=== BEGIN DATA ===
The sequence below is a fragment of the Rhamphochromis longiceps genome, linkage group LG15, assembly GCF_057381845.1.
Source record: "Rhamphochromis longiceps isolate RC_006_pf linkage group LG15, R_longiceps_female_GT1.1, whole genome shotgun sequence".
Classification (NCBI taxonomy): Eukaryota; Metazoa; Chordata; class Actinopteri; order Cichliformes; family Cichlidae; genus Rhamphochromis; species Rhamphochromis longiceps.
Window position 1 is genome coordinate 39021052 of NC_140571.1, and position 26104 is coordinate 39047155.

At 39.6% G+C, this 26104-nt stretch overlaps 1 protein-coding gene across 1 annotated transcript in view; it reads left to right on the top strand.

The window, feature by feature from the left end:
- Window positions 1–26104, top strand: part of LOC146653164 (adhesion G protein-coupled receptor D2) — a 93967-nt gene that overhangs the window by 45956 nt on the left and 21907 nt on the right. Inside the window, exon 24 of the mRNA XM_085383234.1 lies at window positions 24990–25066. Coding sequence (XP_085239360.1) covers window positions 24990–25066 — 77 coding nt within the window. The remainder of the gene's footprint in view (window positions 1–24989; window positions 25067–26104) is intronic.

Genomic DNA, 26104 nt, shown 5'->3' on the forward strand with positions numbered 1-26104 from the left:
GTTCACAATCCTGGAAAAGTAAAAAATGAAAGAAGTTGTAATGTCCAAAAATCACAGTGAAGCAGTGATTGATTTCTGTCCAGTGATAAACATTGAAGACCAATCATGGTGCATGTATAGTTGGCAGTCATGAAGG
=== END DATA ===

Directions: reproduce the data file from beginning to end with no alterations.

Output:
The sequence below is a fragment of the Rhamphochromis longiceps genome, linkage group LG15, assembly GCF_057381845.1.
Source record: "Rhamphochromis longiceps isolate RC_006_pf linkage group LG15, R_longiceps_female_GT1.1, whole genome shotgun sequence".
Classification (NCBI taxonomy): Eukaryota; Metazoa; Chordata; class Actinopteri; order Cichliformes; family Cichlidae; genus Rhamphochromis; species Rhamphochromis longiceps.
Window position 1 is genome coordinate 39021052 of NC_140571.1, and position 26104 is coordinate 39047155.

At 39.6% G+C, this 26104-nt stretch overlaps 1 protein-coding gene across 1 annotated transcript in view; it reads left to right on the top strand.

The window, feature by feature from the left end:
- Window positions 1–26104, top strand: part of LOC146653164 (adhesion G protein-coupled receptor D2) — a 93967-nt gene that overhangs the window by 45956 nt on the left and 21907 nt on the right. Inside the window, exon 24 of the mRNA XM_085383234.1 lies at window positions 24990–25066. Coding sequence (XP_085239360.1) covers window positions 24990–25066 — 77 coding nt within the window. The remainder of the gene's footprint in view (window positions 1–24989; window positions 25067–26104) is intronic.

Genomic DNA, 26104 nt, shown 5'->3' on the forward strand with positions numbered 1-26104 from the left:
GTTCACAATCCTGGAAAAGTAAAAAATGAAAGAAGTTGTAATGTCCAAAAATCACAGTGAAGCAGTGATTGATTTCTGTCCAGTGATAAACATTGAAGACCAATCATGGTGCATGTATAGTTGGCAGTCATGAAGG